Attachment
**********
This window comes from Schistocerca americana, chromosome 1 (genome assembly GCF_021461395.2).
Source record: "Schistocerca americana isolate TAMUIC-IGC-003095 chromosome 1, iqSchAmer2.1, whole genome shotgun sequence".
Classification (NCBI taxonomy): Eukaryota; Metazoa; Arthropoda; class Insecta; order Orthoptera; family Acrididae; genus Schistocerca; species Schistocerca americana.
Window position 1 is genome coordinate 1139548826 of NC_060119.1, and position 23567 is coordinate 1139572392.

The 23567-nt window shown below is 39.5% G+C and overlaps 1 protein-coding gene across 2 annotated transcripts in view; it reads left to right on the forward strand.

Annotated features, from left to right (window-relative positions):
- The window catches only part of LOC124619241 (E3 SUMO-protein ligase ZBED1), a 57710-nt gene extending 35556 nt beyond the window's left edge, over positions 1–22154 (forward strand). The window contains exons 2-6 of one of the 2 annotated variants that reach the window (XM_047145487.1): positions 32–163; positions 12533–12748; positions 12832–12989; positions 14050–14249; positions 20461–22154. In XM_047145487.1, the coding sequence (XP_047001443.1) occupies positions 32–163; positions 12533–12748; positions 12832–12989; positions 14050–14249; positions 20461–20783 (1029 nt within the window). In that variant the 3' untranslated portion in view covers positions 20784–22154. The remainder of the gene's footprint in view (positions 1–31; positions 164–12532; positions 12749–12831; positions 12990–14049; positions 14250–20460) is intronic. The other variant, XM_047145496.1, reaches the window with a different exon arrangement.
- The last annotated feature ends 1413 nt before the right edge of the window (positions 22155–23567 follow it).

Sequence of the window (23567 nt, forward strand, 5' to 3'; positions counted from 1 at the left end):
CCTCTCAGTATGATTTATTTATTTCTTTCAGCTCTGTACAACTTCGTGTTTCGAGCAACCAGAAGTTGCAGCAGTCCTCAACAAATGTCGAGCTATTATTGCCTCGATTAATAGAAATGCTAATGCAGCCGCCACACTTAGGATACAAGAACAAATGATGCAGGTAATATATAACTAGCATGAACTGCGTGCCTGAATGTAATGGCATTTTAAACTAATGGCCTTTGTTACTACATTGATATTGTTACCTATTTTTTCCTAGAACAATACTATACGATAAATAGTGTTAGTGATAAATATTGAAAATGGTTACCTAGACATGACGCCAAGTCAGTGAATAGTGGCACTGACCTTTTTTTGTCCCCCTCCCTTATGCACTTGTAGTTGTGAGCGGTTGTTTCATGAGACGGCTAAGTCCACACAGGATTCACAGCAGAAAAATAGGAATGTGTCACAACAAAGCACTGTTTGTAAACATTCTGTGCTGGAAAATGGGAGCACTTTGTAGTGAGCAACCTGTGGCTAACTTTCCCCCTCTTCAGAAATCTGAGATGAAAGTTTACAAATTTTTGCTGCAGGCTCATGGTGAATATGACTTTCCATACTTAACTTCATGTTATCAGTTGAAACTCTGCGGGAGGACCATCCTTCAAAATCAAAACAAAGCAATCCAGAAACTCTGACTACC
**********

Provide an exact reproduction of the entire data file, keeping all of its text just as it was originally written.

This window comes from Schistocerca americana, chromosome 1 (genome assembly GCF_021461395.2).
Source record: "Schistocerca americana isolate TAMUIC-IGC-003095 chromosome 1, iqSchAmer2.1, whole genome shotgun sequence".
Classification (NCBI taxonomy): Eukaryota; Metazoa; Arthropoda; class Insecta; order Orthoptera; family Acrididae; genus Schistocerca; species Schistocerca americana.
Window position 1 is genome coordinate 1139548826 of NC_060119.1, and position 23567 is coordinate 1139572392.

The 23567-nt window shown below is 39.5% G+C and overlaps 1 protein-coding gene across 2 annotated transcripts in view; it reads left to right on the forward strand.

Annotated features, from left to right (window-relative positions):
- The window catches only part of LOC124619241 (E3 SUMO-protein ligase ZBED1), a 57710-nt gene extending 35556 nt beyond the window's left edge, over positions 1–22154 (forward strand). The window contains exons 2-6 of one of the 2 annotated variants that reach the window (XM_047145487.1): positions 32–163; positions 12533–12748; positions 12832–12989; positions 14050–14249; positions 20461–22154. In XM_047145487.1, the coding sequence (XP_047001443.1) occupies positions 32–163; positions 12533–12748; positions 12832–12989; positions 14050–14249; positions 20461–20783 (1029 nt within the window). In that variant the 3' untranslated portion in view covers positions 20784–22154. The remainder of the gene's footprint in view (positions 1–31; positions 164–12532; positions 12749–12831; positions 12990–14049; positions 14250–20460) is intronic. The other variant, XM_047145496.1, reaches the window with a different exon arrangement.
- The last annotated feature ends 1413 nt before the right edge of the window (positions 22155–23567 follow it).

Sequence of the window (23567 nt, forward strand, 5' to 3'; positions counted from 1 at the left end):
CCTCTCAGTATGATTTATTTATTTCTTTCAGCTCTGTACAACTTCGTGTTTCGAGCAACCAGAAGTTGCAGCAGTCCTCAACAAATGTCGAGCTATTATTGCCTCGATTAATAGAAATGCTAATGCAGCCGCCACACTTAGGATACAAGAACAAATGATGCAGGTAATATATAACTAGCATGAACTGCGTGCCTGAATGTAATGGCATTTTAAACTAATGGCCTTTGTTACTACATTGATATTGTTACCTATTTTTTCCTAGAACAATACTATACGATAAATAGTGTTAGTGATAAATATTGAAAATGGTTACCTAGACATGACGCCAAGTCAGTGAATAGTGGCACTGACCTTTTTTTGTCCCCCTCCCTTATGCACTTGTAGTTGTGAGCGGTTGTTTCATGAGACGGCTAAGTCCACACAGGATTCACAGCAGAAAAATAGGAATGTGTCACAACAAAGCACTGTTTGTAAACATTCTGTGCTGGAAAATGGGAGCACTTTGTAGTGAGCAACCTGTGGCTAACTTTCCCCCTCTTCAGAAATCTGAGATGAAAGTTTACAAATTTTTGCTGCAGGCTCATGGTGAATATGACTTTCCATACTTAACTTCATGTTATCAGTTGAAACTCTGCGGGAGGACCATCCTTCAAAATCAAAACAAAGCAATCCAGAAACTCTGACTACC